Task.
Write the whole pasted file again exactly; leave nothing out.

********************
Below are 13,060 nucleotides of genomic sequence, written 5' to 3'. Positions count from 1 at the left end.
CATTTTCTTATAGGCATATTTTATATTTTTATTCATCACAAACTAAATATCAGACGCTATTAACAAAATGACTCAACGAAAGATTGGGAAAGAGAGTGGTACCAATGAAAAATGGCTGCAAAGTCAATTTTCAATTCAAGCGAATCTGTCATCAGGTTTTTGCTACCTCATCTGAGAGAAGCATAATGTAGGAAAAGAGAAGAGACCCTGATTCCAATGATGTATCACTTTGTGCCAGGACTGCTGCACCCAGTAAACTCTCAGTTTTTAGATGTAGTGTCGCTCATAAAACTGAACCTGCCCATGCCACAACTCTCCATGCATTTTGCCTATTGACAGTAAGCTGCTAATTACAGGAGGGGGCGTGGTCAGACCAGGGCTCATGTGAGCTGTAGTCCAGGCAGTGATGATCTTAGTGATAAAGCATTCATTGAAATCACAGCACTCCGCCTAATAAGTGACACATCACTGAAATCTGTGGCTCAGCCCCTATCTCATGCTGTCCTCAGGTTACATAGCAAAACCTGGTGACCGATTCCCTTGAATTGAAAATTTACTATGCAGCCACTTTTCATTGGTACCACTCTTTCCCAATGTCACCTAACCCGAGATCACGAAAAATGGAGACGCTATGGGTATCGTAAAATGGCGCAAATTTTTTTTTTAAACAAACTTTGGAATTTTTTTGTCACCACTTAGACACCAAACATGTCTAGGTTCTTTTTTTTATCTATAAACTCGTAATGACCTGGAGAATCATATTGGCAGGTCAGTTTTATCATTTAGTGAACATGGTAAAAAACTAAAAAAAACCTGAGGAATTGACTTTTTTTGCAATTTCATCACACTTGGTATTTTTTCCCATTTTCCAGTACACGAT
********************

Below are 13,060 nucleotides of genomic sequence, written 5' to 3'. Positions count from 1 at the left end.
CATTTTCTTATAGGCATATTTTATATTTTTATTCATCACAAACTAAATATCAGACGCTATTAACAAAATGACTCAACGAAAGATTGGGAAAGAGAGTGGTACCAATGAAAAATGGCTGCAAAGTCAATTTTCAATTCAAGCGAATCTGTCATCAGGTTTTTGCTACCTCATCTGAGAGAAGCATAATGTAGGAAAAGAGAAGAGACCCTGATTCCAATGATGTATCACTTTGTGCCAGGACTGCTGCACCCAGTAAACTCTCAGTTTTTAGATGTAGTGTCGCTCATAAAACTGAACCTGCCCATGCCACAACTCTCCATGCATTTTGCCTATTGACAGTAAGCTGCTAATTACAGGAGGGGGCGTGGTCAGACCAGGGCTCATGTGAGCTGTAGTCCAGGCAGTGATGATCTTAGTGATAAAGCATTCATTGAAATCACAGCACTCCGCCTAATAAGTGACACATCACTGAAATCTGTGGCTCAGCCCCTATCTCATGCTGTCCTCAGGTTACATAGCAAAACCTGGTGACCGATTCCCTTGAATTGAAAATTTACTATGCAGCCACTTTTCATTGGTACCACTCTTTCCCAATGTCACCTAACCCGAGATCACGAAAAATGGAGACGCTATGGGTATCGTAAAATGGCGCAAATTTTTTTTTTAAACAAACTTTGGAATTTTTTTGTCACCACTTAGACACCAAACATGTCTAGGTTCTTTTTTTTATCTATAAACTCGTAATGACCTGGAGAATCATATTGGCAGGTCAGTTTTATCATTTAGTGAACATGGTAAAAAACTAAAAAAAACCTGAGGAATTGACTTTTTTTGCAATTTCATCACACTTGGTATTTTTTCCCATTTTCCAGTACACGAT